What Matters More?

The doctor’s…or the patient’s perception of their treatment?  Interesting question!  Even more interesting, it is one that was posed in an editorial in the current edition of the New England Journal of Medicine.

The question arose after a new study showed that patients’ self-assessed outcomes in clinical trials can mask a real lack of an objective effect. The accompanying editorial took a completely different stance – asking, “What is the more important outcome in medicine: the objective or the subjective, the doctor’s or the patient’s perception?”

The double-blind, crossover study in question was led by Michael Wechsler, MD, an SRxA Advisor.  It set out to determine whether responses to placebo differ from the physiological changes that occur without any intervention in patients with asthma. To address this, they compared the effects of an albuterol inhaler, two placebo interventions (an inert inhaler and sham acupuncture needle) versus “no treatment” in which patients were told to wait for several hours and then return home.

46 patients with stable asthma underwent each of four treatments over a series of visits. At each visit, lung function was measured by spirometry every 20 minutes for 2 hours.  Also at each visit, patients were asked to score any perceived improvements in asthma symptoms on a visual-analogue scale with scores ranging from 0 (no improvement) to 10 (complete improvement). Patients were also asked whether they thought they had received a genuine therapy or placebo.

Among the 39 patients who completed the study, improvement in maximum forced expiratory volume in 1 second (FEV1) was significant only after albuterol, however albuterol provided no incremental benefit with respect to the self-reported outcomes.

In other words… from the patients’ perspective all the interventions, except waiting, worked.

While the authors acknowledged that placebo effects can be clinically meaningful and can rival the effects of active medication in patients with asthma, they argued that from a clinical-management and research-design perspective, patient self-reports can be unreliable.  They concluded: “Objective outcomes should be more heavily relied on for optimal asthma care.”

However an accompanying editorial in the same journal questions the authors interpretation.

In it, Daniel Moerman, Ph.D. asks: “Are patients wrong if they report improvement even if there is no evidence for this?” He argues that it is after all subjective symptoms such as wheezing, rather than reduced FEV1 that brings patients to seek medical attention in the first place.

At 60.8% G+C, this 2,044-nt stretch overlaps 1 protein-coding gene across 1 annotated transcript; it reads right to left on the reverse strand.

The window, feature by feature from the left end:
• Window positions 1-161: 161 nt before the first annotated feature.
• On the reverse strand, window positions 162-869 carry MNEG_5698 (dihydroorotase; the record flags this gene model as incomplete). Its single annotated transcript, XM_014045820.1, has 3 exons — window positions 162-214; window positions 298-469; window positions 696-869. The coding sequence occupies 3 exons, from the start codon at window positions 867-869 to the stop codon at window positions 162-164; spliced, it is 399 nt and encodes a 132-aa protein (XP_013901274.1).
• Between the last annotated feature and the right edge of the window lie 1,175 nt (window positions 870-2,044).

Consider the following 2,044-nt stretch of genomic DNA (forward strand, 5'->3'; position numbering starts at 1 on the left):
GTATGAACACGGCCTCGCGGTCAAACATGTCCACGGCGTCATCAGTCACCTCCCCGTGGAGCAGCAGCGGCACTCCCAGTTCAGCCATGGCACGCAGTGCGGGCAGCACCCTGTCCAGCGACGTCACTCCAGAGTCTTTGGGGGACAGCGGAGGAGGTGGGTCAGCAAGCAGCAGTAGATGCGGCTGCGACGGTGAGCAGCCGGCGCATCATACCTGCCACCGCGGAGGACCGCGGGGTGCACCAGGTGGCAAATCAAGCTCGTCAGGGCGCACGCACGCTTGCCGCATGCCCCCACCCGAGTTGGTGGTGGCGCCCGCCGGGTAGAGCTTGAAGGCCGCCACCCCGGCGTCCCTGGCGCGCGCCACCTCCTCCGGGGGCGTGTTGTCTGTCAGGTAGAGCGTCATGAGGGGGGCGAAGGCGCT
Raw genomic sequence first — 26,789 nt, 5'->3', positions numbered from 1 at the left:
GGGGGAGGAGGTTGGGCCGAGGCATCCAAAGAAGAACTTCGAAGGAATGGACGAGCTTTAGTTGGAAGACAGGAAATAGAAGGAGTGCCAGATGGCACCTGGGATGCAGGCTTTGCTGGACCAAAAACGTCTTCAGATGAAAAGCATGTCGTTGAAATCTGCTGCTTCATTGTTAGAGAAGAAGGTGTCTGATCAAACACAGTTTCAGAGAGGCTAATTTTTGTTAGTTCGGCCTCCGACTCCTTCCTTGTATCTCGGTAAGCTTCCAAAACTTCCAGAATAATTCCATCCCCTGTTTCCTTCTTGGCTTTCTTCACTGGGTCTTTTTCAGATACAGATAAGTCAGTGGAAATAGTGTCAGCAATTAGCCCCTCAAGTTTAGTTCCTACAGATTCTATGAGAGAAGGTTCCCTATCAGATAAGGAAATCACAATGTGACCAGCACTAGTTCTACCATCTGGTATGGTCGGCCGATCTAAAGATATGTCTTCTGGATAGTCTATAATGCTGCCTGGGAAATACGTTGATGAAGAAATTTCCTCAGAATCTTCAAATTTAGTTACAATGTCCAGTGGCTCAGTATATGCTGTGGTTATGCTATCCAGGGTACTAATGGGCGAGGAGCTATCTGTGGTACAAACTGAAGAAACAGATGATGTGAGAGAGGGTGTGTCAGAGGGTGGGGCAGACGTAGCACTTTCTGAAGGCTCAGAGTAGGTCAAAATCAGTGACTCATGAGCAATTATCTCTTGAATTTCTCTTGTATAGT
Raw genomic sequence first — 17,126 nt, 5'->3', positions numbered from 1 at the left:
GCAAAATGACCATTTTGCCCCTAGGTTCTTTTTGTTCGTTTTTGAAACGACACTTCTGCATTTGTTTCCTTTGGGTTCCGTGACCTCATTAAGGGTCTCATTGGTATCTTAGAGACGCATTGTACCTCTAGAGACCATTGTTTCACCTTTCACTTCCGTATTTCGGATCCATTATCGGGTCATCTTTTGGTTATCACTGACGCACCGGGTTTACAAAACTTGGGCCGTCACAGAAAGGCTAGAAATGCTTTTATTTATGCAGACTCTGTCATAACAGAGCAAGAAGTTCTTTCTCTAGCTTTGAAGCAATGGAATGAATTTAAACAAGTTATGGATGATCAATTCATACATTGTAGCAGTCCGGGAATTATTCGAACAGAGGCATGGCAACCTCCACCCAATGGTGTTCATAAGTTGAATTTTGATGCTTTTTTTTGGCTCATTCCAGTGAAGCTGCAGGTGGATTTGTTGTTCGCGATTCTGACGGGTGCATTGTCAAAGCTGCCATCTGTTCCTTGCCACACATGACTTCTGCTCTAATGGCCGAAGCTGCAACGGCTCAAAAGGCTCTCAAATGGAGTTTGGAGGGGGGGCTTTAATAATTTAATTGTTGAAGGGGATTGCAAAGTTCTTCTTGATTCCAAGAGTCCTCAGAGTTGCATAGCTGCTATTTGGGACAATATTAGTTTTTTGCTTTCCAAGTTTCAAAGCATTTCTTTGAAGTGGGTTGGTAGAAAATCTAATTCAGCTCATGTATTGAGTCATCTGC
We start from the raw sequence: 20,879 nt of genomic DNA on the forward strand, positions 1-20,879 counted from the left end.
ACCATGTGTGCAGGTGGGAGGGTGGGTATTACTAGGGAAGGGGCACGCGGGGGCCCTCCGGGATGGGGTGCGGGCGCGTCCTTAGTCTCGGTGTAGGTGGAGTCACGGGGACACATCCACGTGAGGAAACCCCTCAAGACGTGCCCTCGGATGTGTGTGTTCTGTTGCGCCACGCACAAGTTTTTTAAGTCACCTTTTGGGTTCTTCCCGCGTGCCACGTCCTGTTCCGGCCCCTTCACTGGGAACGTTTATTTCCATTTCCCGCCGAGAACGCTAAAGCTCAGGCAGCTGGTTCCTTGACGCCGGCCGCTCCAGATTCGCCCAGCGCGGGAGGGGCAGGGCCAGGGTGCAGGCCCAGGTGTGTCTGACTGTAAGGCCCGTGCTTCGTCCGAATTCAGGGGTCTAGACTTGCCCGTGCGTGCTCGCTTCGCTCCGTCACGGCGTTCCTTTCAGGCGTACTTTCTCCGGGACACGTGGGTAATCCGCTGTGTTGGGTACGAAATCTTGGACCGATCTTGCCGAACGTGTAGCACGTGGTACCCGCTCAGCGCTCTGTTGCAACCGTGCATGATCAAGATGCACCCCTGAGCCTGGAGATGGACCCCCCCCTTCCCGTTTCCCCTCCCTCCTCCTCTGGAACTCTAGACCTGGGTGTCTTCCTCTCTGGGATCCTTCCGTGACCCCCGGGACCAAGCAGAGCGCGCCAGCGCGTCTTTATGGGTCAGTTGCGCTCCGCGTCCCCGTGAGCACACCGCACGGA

Hence the question, What is the more important outcome in medicine: The objective or the subjective, the doctor’s or the patient’s perception?

All medical procedures whether active or placebo, he argues, are meaningful insofar that they represent something. These meanings create expectations that can dramatically modify the effectiveness of even the most powerful proven treatments. He gives an example of a recent experiment that showed the effects of an opioid drug were either doubled or extinguished by manipulating subject expectations and that  MRI scans showed brain mechanisms differed as a function of these expectations.

Moerman asks: “Do we need to control for all meaning in order to show that a treatment is specifically effective?” Maybe, he suggests, it is sufficient simply to show that a treatment yields significant improvement for the patients, has reasonable cost, and has no negative effects.

What do you think? Is perception reality?  We’d love to know.

An apple with your albuterol?

According to a study presented at the recent American Thoracic Society, people with asthma may be well-advised to avoid heavy, high-fat meals.

Individuals with asthma who consumed a high-fat meal showed increased airway inflammation just hours after the binge.  The high fat meal also appeared to inhibit the response to the asthma reliever medication albuterol.

Subjects who had consumed the high-fat meal had an increase in airway neutrophils and TLR4 mRNA gene expression from sputum cells, that didn’t occur following the low fat meal,” said research fellow Dr. Lisa Wood, Ph.D. “The high fat meal impaired the asthmatic response to albuterol. In subjects who had consumed a high fat meal, the post-albuterol improvement in lung function at three and four hours was suppressed.”

Researchers recruited 40 asthmatic subjects who were randomized to receive either a high-fat, high-calorie “food challenge”, consisting of burgers and hash browns containing about 1,000 calories, 52% of which were from fat; or a low-fat, low-calorie meal consisting of reduced fat yogurt, containing about 200 calories, and 13% fat.

Sputum samples were collected before the meal and four hours afterward, and analyzed for inflammatory markers.

Subjects who had consumed the high-fat meal had a marked increase in airway neutrophils and TLR4 mRNA gene expression. TLR4 is a cell surface receptor that is activated by nutritional fatty acids: TLR4 ‘senses’ the presence of saturated fatty acids, and prompts the cell to respond to the fatty acids as if they were an invading pathogen, releasing inflammatory mediators. Subjects who had consumed the high fat meal also had reduced bronchodilator response.

The mechanism by which a high fat meal could change the bronchodilator response requires further investigation.  However if these results are confirmed by further research, strategies aimed at reducing dietary fat intake may be useful in the overall management of asthma.